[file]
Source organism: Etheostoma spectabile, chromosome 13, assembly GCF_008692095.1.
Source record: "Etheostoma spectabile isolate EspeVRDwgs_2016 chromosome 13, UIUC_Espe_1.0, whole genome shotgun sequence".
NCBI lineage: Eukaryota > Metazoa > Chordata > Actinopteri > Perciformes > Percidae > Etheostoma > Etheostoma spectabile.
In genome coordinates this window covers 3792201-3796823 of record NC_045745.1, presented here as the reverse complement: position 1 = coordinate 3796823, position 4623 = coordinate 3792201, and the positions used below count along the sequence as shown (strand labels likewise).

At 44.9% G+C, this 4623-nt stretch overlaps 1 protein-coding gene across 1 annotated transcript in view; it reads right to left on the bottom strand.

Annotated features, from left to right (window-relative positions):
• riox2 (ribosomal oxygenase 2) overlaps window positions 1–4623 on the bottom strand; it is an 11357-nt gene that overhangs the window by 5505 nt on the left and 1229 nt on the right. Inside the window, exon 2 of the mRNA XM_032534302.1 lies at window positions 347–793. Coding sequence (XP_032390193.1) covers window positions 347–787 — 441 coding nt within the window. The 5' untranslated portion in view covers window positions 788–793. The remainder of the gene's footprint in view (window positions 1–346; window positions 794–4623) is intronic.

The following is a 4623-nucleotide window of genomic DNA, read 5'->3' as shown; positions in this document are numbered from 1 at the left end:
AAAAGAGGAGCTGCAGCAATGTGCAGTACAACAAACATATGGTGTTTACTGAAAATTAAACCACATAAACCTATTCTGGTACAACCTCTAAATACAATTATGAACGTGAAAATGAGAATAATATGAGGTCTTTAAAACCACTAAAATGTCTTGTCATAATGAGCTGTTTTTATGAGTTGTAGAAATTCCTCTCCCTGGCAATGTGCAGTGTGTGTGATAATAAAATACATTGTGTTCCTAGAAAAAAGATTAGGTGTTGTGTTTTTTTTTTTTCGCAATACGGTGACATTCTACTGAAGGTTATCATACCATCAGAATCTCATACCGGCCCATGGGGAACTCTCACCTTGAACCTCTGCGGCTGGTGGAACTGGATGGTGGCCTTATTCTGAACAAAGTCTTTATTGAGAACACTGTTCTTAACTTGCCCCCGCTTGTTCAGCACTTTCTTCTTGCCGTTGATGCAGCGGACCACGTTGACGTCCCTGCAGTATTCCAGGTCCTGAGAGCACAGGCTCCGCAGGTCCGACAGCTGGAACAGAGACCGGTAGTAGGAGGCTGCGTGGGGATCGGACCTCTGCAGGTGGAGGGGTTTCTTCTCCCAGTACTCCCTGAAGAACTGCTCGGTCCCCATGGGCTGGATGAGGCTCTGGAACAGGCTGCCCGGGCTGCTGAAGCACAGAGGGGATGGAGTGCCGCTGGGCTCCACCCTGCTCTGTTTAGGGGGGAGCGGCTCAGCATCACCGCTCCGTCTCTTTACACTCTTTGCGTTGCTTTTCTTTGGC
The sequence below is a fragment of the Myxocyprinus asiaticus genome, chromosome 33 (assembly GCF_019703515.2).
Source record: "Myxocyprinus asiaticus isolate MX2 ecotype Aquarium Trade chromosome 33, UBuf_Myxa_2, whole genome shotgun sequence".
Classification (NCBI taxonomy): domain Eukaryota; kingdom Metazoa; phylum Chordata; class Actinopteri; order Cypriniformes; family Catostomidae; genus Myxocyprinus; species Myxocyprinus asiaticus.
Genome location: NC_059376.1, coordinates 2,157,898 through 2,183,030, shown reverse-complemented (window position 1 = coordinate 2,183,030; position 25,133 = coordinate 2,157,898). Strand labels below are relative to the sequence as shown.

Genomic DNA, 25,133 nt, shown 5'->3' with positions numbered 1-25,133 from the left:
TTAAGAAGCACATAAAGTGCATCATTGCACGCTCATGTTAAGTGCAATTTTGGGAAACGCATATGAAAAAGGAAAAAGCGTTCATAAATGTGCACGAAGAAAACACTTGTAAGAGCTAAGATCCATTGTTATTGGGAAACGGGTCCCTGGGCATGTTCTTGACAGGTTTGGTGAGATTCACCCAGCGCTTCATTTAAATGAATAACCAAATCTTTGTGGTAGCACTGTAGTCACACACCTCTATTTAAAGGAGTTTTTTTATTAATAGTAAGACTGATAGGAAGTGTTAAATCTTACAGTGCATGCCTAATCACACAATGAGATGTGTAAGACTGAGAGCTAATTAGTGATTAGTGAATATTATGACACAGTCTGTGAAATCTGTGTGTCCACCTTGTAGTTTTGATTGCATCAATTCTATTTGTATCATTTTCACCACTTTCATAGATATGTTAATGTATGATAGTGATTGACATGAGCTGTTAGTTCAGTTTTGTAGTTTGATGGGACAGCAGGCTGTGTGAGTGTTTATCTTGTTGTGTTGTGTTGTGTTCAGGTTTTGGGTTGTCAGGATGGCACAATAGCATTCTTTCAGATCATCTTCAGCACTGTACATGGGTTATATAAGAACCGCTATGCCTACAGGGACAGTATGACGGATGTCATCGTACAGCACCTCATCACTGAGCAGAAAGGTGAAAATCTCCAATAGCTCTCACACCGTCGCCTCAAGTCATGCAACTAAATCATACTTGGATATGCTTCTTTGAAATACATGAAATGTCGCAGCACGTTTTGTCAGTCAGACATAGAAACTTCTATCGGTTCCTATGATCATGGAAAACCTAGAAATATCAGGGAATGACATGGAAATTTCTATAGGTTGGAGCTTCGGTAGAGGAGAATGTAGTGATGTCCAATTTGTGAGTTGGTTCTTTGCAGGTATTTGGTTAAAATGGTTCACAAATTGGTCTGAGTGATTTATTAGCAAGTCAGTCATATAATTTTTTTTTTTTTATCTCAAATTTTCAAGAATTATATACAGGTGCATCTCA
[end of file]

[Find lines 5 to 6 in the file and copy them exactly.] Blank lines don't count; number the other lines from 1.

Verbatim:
At 44.9% G+C, this 4623-nt stretch overlaps 1 protein-coding gene across 1 annotated transcript in view; it reads right to left on the bottom strand.

Annotated features, from left to right (window-relative positions):